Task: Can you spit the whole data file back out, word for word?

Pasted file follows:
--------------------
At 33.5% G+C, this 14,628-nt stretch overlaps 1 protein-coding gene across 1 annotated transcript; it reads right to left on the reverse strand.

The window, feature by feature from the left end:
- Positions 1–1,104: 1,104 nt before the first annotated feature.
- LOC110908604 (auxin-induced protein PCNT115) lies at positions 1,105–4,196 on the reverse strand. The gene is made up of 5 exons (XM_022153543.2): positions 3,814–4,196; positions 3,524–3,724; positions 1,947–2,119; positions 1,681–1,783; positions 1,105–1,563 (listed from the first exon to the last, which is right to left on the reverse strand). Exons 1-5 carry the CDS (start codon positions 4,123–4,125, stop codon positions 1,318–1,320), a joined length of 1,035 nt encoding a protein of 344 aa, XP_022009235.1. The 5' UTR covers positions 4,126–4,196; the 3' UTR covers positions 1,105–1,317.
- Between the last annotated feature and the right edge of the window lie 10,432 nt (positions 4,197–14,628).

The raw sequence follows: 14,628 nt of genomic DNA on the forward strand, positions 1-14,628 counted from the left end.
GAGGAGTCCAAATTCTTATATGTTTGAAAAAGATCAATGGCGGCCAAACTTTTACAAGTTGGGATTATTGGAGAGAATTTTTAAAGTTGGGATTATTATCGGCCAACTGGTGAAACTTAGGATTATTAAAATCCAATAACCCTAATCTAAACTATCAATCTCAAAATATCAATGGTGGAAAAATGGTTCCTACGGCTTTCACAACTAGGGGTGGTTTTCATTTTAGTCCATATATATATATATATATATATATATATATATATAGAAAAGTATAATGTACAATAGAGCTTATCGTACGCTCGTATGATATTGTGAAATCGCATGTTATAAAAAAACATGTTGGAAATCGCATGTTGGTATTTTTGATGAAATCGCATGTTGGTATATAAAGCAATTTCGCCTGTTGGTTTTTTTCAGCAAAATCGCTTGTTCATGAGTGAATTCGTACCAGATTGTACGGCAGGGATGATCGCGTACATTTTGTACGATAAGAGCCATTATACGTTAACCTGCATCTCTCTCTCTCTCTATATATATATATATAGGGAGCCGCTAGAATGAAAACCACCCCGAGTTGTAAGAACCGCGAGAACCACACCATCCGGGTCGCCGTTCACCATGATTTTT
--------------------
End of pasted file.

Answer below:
At 33.5% G+C, this 14,628-nt stretch overlaps 1 protein-coding gene across 1 annotated transcript; it reads right to left on the reverse strand.

The window, feature by feature from the left end:
- Positions 1–1,104: 1,104 nt before the first annotated feature.
- LOC110908604 (auxin-induced protein PCNT115) lies at positions 1,105–4,196 on the reverse strand. The gene is made up of 5 exons (XM_022153543.2): positions 3,814–4,196; positions 3,524–3,724; positions 1,947–2,119; positions 1,681–1,783; positions 1,105–1,563 (listed from the first exon to the last, which is right to left on the reverse strand). Exons 1-5 carry the CDS (start codon positions 4,123–4,125, stop codon positions 1,318–1,320), a joined length of 1,035 nt encoding a protein of 344 aa, XP_022009235.1. The 5' UTR covers positions 4,126–4,196; the 3' UTR covers positions 1,105–1,317.
- Between the last annotated feature and the right edge of the window lie 10,432 nt (positions 4,197–14,628).

The raw sequence follows: 14,628 nt of genomic DNA on the forward strand, positions 1-14,628 counted from the left end.
GAGGAGTCCAAATTCTTATATGTTTGAAAAAGATCAATGGCGGCCAAACTTTTACAAGTTGGGATTATTGGAGAGAATTTTTAAAGTTGGGATTATTATCGGCCAACTGGTGAAACTTAGGATTATTAAAATCCAATAACCCTAATCTAAACTATCAATCTCAAAATATCAATGGTGGAAAAATGGTTCCTACGGCTTTCACAACTAGGGGTGGTTTTCATTTTAGTCCATATATATATATATATATATATATATATATATATAGAAAAGTATAATGTACAATAGAGCTTATCGTACGCTCGTATGATATTGTGAAATCGCATGTTATAAAAAAACATGTTGGAAATCGCATGTTGGTATTTTTGATGAAATCGCATGTTGGTATATAAAGCAATTTCGCCTGTTGGTTTTTTTCAGCAAAATCGCTTGTTCATGAGTGAATTCGTACCAGATTGTACGGCAGGGATGATCGCGTACATTTTGTACGATAAGAGCCATTATACGTTAACCTGCATCTCTCTCTCTCTCTATATATATATATATAGGGAGCCGCTAGAATGAAAACCACCCCGAGTTGTAAGAACCGCGAGAACCACACCATCCGGGTCGCCGTTCACCATGATTTTT